- Larger pots will stay moister longer, therefore needing to be water less frequently.


- Use a planting mix (not potting soil), which is specially formulated for container plants since it holds onto just the right amount of moisture without becoming soggy like potting soil can.

- For large containers, save money on expensive planting mix (soil) by filling the bottom third of the container with recycled plastic water bottles and/or milk jugs.


While hummingbirds don't care how you arrange plants in your mini-hummingbird garden - you can certainly arrange plants.

- Place the tallest plant in the center, surrounded with medium-sized filler plants interspersed with trailing ground covers. 

This planter has the tallest plant (a Salvia) located in the center with medium-sized purple coneflower  next to it with 'Wave' petunias spilling over the outside.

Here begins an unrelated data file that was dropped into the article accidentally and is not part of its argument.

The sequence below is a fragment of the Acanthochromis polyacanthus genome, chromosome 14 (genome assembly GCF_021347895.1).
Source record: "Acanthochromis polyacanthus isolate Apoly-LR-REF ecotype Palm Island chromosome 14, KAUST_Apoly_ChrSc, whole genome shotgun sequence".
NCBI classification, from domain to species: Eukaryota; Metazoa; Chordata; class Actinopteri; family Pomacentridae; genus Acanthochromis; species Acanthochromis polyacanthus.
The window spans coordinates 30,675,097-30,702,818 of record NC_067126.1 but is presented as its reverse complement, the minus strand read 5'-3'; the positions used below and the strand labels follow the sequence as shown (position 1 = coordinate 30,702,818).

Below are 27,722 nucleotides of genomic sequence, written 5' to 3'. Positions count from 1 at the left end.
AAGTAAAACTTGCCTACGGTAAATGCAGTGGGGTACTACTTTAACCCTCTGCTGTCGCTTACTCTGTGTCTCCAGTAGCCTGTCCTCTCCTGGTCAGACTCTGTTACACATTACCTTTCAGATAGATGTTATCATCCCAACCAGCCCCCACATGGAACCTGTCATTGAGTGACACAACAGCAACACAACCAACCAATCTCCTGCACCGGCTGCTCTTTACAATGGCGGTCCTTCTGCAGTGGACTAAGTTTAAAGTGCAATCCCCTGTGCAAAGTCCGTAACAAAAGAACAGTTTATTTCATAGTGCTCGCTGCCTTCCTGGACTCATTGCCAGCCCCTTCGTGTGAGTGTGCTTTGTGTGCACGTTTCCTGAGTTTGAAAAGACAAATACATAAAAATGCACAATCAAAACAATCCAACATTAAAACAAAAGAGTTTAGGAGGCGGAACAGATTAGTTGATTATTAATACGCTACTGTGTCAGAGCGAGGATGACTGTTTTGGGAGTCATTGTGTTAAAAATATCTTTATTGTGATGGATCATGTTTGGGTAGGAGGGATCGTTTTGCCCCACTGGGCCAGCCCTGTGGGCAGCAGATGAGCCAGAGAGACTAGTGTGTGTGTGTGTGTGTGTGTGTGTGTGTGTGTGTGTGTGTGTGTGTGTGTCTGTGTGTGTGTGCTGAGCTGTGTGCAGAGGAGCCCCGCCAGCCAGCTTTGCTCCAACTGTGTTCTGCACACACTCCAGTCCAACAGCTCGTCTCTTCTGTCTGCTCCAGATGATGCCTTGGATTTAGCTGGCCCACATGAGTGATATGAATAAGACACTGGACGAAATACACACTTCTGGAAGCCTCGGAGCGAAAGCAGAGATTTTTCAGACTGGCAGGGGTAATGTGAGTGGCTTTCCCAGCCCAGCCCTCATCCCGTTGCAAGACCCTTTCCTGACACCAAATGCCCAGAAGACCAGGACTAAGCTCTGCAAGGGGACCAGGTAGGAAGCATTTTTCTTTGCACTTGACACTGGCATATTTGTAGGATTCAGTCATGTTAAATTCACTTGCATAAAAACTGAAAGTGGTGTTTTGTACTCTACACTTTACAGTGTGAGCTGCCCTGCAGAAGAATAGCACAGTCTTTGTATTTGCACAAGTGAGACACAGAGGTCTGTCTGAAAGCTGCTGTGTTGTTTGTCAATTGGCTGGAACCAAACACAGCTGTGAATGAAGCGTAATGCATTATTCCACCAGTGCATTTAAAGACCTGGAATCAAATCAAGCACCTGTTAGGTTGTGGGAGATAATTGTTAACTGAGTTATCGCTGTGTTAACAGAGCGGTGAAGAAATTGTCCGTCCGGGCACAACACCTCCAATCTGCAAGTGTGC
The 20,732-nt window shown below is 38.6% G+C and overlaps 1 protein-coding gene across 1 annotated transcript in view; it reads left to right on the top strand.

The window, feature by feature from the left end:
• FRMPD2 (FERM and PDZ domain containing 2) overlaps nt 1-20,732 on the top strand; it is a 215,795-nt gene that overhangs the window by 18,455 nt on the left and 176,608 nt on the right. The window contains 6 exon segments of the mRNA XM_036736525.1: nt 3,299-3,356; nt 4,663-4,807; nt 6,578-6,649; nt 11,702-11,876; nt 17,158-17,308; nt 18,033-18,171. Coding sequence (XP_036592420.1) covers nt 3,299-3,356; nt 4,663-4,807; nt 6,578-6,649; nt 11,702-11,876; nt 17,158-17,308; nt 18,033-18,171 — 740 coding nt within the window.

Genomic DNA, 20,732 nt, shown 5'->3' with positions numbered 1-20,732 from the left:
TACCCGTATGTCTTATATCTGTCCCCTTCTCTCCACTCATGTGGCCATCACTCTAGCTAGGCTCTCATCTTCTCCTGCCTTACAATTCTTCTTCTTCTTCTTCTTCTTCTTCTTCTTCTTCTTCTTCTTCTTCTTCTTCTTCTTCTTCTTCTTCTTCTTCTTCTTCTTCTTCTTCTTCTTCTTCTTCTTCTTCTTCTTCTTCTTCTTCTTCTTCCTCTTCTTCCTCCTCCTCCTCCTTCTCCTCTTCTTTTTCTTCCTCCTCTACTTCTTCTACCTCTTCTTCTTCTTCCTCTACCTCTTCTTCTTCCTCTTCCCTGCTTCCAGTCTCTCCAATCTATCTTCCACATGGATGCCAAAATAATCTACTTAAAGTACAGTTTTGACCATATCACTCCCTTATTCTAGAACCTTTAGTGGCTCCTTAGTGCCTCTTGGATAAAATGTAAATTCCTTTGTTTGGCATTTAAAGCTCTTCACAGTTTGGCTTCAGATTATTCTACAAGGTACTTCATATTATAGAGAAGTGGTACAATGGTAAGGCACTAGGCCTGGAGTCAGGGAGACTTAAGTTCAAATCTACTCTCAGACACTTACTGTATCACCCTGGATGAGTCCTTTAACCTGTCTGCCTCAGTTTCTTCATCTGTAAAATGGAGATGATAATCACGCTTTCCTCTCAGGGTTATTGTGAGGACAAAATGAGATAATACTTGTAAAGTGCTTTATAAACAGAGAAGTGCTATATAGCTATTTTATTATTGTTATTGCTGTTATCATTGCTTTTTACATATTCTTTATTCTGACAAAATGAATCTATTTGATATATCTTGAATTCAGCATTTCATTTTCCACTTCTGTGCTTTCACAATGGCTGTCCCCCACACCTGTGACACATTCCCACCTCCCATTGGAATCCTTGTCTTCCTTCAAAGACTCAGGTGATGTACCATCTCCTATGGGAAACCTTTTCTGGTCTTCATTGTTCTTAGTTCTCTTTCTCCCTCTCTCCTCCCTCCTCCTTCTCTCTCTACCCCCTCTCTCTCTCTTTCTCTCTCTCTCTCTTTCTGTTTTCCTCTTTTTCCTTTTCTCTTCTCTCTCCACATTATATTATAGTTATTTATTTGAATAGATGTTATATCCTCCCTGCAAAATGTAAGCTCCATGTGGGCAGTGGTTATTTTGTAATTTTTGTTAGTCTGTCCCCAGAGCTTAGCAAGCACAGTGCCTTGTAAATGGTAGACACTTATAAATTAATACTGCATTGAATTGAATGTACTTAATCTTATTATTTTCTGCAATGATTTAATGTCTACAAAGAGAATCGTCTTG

Hummingbird's favorite color is red, although they will visit flowers of all colors as long as they are rich in nectar.

However, let's explore color in regards to creating a beautiful container and figuring out what color combos look best.

To this, we will need to visit our friend, the color wheel.

- To achieve a soft blending of colors, select plants with flower colors that are next to each other on the color wheel.

- For a striking contrast, pair flowers with colors that occur on opposite ends of the color wheel.


Salvia coccinea

- Hummingbirds are drawn to flowers that have a tubular shape.

Hummingbird feeding from the yellow flower of aloe vera.

- The color red is their favorite, but as stated earlier, they will visit flowers of all colors.

Young hummingbird feeding from a lantana flower.

- They tend to prefer flowers with little to no fragrance since their sense of smell is poor.